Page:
by Lew Rinard
George Verwer cared deeply about those serving under his leadership; a lasting impact from his leadership style was the enablement of those he led to grow and develop their gifts as leaders following Christ.
Alan was a difficult person. We lived in the same house in Kathmandu for several months, and he could never get to dinner on time. The rest of the team usually waited a half hour or more every evening. He would always explain that he couldn’t stop work—that there was simply too much to do. When we suggested that he should just stop at the end of the day, he’d respond, “I’m messed up; it’s because of my father.” Alan could also be argumentative. He had become a strict vegetarian because an outing to a Muslim restaurant for meat curry ended in a heated disagreement. When he reflected on what had happened, Alan explained, “I think God is telling me to stay away from meat.” And he did for a number of years.
He was difficult to live with and work with, but he had a warm heart and truly desired to follow Jesus Christ. So despite his antisocial tendencies, he repeatedly signed up to work with Operation Mobilization (OM), a very team-oriented mission agency. He was a trained mechanic and had a lot to offer an organization with a large fleet of old vehicles.
But he had frequent conflicts with his co-workers, so over the years he’d spend a year or two with OM, followed by a return to secular work, only to join OM again because he wasn’t satisfied with where his life was going.
When Alan was home in England, he regularly distributed literature and talked to people about Jesus. One day, George Verwer, founder and (then) international director of OM, had knocked on his door, asking if they could go out evangelizing together. George knew of Alan’s struggles and wanted to encourage him. Alan spoke of this often—that a man in leadership, with so many burdens on his time and resources, would take a day off to spend time with him. George had nothing personally to gain from this, but he believed it was a worthwhile use of his time.
People vs. Activity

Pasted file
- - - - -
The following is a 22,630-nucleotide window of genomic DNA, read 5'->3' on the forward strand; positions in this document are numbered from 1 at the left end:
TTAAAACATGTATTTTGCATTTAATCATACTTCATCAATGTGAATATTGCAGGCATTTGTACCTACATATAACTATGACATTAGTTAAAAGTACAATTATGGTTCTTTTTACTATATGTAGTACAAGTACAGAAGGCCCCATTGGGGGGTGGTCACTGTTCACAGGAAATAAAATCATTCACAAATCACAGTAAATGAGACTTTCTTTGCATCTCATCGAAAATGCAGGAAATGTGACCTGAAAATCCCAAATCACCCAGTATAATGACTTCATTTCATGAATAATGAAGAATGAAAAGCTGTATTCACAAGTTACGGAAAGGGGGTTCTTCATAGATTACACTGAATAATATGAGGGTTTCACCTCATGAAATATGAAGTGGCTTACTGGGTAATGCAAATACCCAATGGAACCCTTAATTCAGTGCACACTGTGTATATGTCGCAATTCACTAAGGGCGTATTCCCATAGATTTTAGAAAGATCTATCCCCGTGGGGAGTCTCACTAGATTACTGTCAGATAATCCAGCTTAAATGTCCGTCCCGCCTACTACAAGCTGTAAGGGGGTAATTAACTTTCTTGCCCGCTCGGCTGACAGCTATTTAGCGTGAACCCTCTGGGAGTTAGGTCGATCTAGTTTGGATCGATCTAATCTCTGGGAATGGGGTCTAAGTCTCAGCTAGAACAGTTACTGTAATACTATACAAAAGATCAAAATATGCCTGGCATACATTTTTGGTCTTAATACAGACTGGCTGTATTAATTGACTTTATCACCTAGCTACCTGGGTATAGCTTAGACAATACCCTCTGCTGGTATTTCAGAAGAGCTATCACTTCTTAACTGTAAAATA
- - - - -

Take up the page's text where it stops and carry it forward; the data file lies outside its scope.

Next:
My first perception of George Verwer’s leadership was in the summer of 1977 during an OM conference. As George was preaching I came to a sudden realization: “He really cares about us; he’s not just interested in getting some work out of us this summer, he wants us to survive and grow to spiritual maturity.” This was the kind of leadership I experienced during the four years I spent with Operation Mobilization. The leaders were concerned to see us grow spiritually and develop our gifts and seemed more concerned about our long-term survival and growth than about accomplishing their goals through us.
Many years after leaving OM, a pastor in my denomination was told it was time for a change in leadership so he needed to leave. He had been pastoring for over twenty years and had taken on some difficult jobs for the denomination. He had served on a number of general conference boards and preached the word and provided pastoral care for those in his church. But apparently he didn’t fit into the denomination’s leadership plans.
I spoke to him three years later, and he told me that after he submitted his resignation, not one leader contacted him to find out how he was doing. There had not been a single attempt to make sure he was okay, even though it was generally known that he had left the denomination and was no longer pastoring. His impression was that they simply didn’t care.
The person who pushed for his resignation was known as a “leadership guru,” but his approach to leadership was the opposite of George Verwer’s. I suspect he would attribute this to a difference in personality, and George’s approach did not come naturally to him. For George, caring for people in trouble was not a matter of personality. He knew that God had shown him mercy and grace beyond anything he could imagine, and this motivated him to show mercy and grace to others.